…..there is plenty of fresh air. Cool any burnt skin using running water for a period of up to twenty minutes. DO NOT USE cling film/wrap on facial burns.
If the person experiences difficulty breathing, place them in a comfortable seated position with support for their back. Call the emergency services for assistance.
The New Zealand Resuscitation Council state, “An inhalation burn should be suspected when an individual is trapped in an enclosed space for some time with hot or toxic gas, steam or fumes produced by a fire, chemicals etc. An inhalation injury may result from irritant gases such as ammonia, formaldehyde, chloramines, chlorine, nitrogen dioxide and phosgene. These agents produce a chemical burn and an inflammatory response.”
Where a person is breathing and talking normally, but there remains a possibility of an inhalation injury. The person should be monitored closely as airway problems can develop up to twenty-four hours after the incident occurred.
- Stop the burning.
- Cool the site of the burn.
- Cover the burn.
STOP and assess the scene.
THINK, have I got the necessary equipment available to manage this emergency. Has anybody called the emergency services?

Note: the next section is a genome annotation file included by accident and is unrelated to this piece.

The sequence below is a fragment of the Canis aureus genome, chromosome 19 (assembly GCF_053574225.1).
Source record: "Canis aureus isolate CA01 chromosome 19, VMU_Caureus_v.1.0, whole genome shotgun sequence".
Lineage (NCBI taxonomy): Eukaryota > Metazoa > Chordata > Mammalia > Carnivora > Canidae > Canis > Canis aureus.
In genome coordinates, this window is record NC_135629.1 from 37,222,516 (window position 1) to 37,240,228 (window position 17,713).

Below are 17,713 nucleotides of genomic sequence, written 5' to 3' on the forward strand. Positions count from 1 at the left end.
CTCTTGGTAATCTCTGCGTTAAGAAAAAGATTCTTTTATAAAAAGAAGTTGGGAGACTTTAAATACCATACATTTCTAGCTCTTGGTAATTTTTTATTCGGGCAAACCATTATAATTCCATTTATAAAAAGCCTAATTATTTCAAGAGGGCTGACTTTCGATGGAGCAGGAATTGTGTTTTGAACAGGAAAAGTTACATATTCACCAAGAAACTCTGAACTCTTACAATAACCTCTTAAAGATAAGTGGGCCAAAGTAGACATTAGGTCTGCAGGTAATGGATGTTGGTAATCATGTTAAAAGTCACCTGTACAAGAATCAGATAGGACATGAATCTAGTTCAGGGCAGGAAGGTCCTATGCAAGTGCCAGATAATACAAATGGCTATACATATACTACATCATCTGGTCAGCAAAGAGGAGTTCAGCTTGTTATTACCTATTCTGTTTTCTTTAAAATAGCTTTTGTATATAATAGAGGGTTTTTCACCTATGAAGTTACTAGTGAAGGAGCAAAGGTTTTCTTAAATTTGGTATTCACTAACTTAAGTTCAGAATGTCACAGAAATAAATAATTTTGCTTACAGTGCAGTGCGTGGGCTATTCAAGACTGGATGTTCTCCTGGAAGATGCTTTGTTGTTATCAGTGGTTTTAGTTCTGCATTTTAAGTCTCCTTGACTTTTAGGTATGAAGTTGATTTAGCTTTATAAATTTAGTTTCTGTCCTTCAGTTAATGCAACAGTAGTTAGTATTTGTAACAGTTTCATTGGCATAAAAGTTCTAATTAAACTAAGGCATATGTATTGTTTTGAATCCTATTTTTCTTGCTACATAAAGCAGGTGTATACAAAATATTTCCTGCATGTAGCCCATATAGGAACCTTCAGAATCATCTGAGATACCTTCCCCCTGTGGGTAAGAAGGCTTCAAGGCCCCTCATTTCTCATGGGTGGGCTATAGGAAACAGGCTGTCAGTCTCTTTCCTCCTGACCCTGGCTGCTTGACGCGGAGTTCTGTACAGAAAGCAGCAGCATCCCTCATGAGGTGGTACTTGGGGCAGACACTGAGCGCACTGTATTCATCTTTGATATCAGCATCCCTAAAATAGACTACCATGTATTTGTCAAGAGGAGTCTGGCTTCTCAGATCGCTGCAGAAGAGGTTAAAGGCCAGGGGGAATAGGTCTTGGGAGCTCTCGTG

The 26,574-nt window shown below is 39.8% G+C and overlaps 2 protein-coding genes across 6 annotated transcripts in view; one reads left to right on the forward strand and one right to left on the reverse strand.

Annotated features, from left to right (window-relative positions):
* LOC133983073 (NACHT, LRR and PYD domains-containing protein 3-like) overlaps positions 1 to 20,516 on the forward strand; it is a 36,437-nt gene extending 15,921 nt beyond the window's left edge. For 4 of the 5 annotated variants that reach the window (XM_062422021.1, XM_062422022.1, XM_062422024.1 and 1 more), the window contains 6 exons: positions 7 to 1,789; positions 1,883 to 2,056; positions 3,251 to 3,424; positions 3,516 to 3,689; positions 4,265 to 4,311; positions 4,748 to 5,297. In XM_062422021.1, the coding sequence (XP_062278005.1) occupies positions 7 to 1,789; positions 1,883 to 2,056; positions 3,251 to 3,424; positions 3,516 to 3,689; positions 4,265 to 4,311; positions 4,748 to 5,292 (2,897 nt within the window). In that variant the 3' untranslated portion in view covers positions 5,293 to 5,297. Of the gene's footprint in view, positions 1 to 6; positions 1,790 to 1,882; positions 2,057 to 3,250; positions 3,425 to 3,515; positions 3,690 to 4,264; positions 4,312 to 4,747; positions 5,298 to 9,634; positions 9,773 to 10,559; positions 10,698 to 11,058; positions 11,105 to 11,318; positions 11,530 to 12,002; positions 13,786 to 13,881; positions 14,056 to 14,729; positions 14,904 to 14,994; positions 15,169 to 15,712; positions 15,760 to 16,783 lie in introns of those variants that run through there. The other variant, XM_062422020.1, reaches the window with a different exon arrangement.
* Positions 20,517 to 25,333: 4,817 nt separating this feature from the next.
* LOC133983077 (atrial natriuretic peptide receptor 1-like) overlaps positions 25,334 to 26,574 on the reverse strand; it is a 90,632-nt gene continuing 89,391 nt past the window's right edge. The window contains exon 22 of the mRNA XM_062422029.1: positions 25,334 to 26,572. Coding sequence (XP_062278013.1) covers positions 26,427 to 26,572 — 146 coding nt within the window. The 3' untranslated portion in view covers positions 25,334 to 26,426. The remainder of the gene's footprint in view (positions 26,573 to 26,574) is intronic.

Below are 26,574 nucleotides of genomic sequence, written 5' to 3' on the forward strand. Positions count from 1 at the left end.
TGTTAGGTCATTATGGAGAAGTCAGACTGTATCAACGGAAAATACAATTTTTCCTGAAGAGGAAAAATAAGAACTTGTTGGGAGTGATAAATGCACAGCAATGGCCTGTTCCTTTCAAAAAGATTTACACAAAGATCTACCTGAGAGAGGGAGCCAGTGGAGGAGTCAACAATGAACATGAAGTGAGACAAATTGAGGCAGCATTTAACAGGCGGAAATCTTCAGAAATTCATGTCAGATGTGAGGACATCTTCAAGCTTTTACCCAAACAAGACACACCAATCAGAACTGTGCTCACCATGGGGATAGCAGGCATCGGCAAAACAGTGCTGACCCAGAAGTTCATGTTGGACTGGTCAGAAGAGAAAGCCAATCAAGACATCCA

OBSERVE, are there any dangers to me, bystanders the victim?
PROTECT yourself at all times and keep re-evaluating the dangers throughout the emergency.
Support help and advice is available from the awesome people at the Burns Support Group Charitable Trust. Click on the link.
Tomorrow we will continue with our look at Burns….
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Currently, there are temporary changes to the steps to be followed in resuscitation. These can be found in the video below or by clicking here to see the New Zealand Resuscitation Council temporary guideline recommendation.
Click the link to go to the New Zealand Resuscitation Council Covid-19 recommended modifications for delivering resuscitation whilst the pandemic remains a threat. Click play to see a short video outlining CPR modifications that should be followed during the pandemic.
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Data and information are fact-checked against various recognised sources, including the New Zealand Resuscitation Council, Health Navigator New Zealand, St John, and other recognised entities specialising in the specific subject content. It should be noted that variances in protocols exist and where necessary are identified.